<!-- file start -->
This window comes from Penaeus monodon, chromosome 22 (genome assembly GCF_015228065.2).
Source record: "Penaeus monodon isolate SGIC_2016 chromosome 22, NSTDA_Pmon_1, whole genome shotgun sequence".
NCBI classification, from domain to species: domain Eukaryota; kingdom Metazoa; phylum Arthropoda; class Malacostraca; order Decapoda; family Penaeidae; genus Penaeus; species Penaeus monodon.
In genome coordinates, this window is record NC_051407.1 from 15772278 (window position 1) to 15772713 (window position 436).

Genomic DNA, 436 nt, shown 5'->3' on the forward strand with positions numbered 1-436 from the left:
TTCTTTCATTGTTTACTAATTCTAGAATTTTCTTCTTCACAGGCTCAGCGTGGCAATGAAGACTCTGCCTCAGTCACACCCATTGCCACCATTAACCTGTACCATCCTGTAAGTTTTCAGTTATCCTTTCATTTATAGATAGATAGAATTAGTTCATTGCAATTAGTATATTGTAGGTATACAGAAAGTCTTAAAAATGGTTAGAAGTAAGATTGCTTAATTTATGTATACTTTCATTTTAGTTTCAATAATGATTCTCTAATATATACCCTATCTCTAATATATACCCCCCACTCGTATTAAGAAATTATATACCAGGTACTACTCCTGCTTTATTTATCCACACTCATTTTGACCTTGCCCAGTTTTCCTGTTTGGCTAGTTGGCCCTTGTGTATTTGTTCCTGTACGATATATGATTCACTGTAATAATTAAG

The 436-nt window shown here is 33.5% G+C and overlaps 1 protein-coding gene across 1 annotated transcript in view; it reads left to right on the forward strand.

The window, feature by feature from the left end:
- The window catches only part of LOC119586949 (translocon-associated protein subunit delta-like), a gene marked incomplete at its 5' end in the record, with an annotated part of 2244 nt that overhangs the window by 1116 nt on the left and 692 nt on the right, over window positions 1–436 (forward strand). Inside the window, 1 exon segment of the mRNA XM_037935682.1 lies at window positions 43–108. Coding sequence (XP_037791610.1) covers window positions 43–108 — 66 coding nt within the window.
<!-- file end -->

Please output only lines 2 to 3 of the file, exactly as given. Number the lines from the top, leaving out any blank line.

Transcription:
Source record: "Penaeus monodon isolate SGIC_2016 chromosome 22, NSTDA_Pmon_1, whole genome shotgun sequence".
NCBI classification, from domain to species: domain Eukaryota; kingdom Metazoa; phylum Arthropoda; class Malacostraca; order Decapoda; family Penaeidae; genus Penaeus; species Penaeus monodon.